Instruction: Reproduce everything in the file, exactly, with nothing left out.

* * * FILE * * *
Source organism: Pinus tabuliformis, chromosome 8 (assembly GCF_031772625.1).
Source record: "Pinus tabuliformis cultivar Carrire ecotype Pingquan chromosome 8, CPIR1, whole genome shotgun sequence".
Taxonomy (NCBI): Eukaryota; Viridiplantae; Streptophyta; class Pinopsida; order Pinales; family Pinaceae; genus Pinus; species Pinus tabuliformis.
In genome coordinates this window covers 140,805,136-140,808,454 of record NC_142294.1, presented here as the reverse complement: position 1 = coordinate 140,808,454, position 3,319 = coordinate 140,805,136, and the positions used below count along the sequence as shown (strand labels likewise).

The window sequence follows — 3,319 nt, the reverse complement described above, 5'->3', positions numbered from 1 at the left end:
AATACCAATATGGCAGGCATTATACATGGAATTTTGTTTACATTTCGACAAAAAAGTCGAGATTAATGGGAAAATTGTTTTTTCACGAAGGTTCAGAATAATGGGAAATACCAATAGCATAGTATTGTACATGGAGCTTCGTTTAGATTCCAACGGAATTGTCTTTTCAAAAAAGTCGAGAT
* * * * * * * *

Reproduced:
Source organism: Pinus tabuliformis, chromosome 8 (assembly GCF_031772625.1).
Source record: "Pinus tabuliformis cultivar Carrire ecotype Pingquan chromosome 8, CPIR1, whole genome shotgun sequence".
Taxonomy (NCBI): Eukaryota; Viridiplantae; Streptophyta; class Pinopsida; order Pinales; family Pinaceae; genus Pinus; species Pinus tabuliformis.
In genome coordinates this window covers 140,805,136-140,808,454 of record NC_142294.1, presented here as the reverse complement: position 1 = coordinate 140,808,454, position 3,319 = coordinate 140,805,136, and the positions used below count along the sequence as shown (strand labels likewise).

The window sequence follows — 3,319 nt, the reverse complement described above, 5'->3', positions numbered from 1 at the left end:
AATACCAATATGGCAGGCATTATACATGGAATTTTGTTTACATTTCGACAAAAAAGTCGAGATTAATGGGAAAATTGTTTTTTCACGAAGGTTCAGAATAATGGGAAATACCAATAGCATAGTATTGTACATGGAGCTTCGTTTAGATTCCAACGGAATTGTCTTTTCAAAAAAGTCGAGAT